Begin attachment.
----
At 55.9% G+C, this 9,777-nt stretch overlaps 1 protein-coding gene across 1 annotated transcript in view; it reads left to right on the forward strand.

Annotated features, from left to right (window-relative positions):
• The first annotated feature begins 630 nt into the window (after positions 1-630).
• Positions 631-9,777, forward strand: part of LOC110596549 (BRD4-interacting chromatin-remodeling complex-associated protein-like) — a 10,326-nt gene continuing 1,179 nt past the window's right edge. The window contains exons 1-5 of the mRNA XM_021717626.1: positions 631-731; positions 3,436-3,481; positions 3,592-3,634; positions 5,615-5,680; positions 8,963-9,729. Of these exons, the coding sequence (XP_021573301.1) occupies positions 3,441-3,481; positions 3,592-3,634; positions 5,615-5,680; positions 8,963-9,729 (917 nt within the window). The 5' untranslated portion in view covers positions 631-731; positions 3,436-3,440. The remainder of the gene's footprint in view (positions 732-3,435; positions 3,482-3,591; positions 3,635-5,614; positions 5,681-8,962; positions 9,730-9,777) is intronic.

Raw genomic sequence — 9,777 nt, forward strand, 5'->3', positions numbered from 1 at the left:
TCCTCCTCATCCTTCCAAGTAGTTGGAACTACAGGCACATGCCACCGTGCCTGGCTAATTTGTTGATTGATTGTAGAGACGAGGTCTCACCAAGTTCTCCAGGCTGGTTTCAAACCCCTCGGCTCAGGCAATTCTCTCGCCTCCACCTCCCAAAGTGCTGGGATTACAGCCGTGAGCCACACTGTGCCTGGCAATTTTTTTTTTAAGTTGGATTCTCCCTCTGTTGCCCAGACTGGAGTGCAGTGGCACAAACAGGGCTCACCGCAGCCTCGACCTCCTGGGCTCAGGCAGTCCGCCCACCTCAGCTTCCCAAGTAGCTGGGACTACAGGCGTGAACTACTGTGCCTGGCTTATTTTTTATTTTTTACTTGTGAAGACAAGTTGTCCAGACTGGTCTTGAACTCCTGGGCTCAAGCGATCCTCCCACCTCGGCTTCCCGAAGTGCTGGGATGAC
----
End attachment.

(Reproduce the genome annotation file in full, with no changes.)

At 55.9% G+C, this 9,777-nt stretch overlaps 1 protein-coding gene across 1 annotated transcript in view; it reads left to right on the forward strand.

Annotated features, from left to right (window-relative positions):
• The first annotated feature begins 630 nt into the window (after positions 1-630).
• Positions 631-9,777, forward strand: part of LOC110596549 (BRD4-interacting chromatin-remodeling complex-associated protein-like) — a 10,326-nt gene continuing 1,179 nt past the window's right edge. The window contains exons 1-5 of the mRNA XM_021717626.1: positions 631-731; positions 3,436-3,481; positions 3,592-3,634; positions 5,615-5,680; positions 8,963-9,729. Of these exons, the coding sequence (XP_021573301.1) occupies positions 3,441-3,481; positions 3,592-3,634; positions 5,615-5,680; positions 8,963-9,729 (917 nt within the window). The 5' untranslated portion in view covers positions 631-731; positions 3,436-3,440. The remainder of the gene's footprint in view (positions 732-3,435; positions 3,482-3,591; positions 3,635-5,614; positions 5,681-8,962; positions 9,730-9,777) is intronic.

Raw genomic sequence — 9,777 nt, forward strand, 5'->3', positions numbered from 1 at the left:
TCCTCCTCATCCTTCCAAGTAGTTGGAACTACAGGCACATGCCACCGTGCCTGGCTAATTTGTTGATTGATTGTAGAGACGAGGTCTCACCAAGTTCTCCAGGCTGGTTTCAAACCCCTCGGCTCAGGCAATTCTCTCGCCTCCACCTCCCAAAGTGCTGGGATTACAGCCGTGAGCCACACTGTGCCTGGCAATTTTTTTTTTAAGTTGGATTCTCCCTCTGTTGCCCAGACTGGAGTGCAGTGGCACAAACAGGGCTCACCGCAGCCTCGACCTCCTGGGCTCAGGCAGTCCGCCCACCTCAGCTTCCCAAGTAGCTGGGACTACAGGCGTGAACTACTGTGCCTGGCTTATTTTTTATTTTTTACTTGTGAAGACAAGTTGTCCAGACTGGTCTTGAACTCCTGGGCTCAAGCGATCCTCCCACCTCGGCTTCCCGAAGTGCTGGGATGAC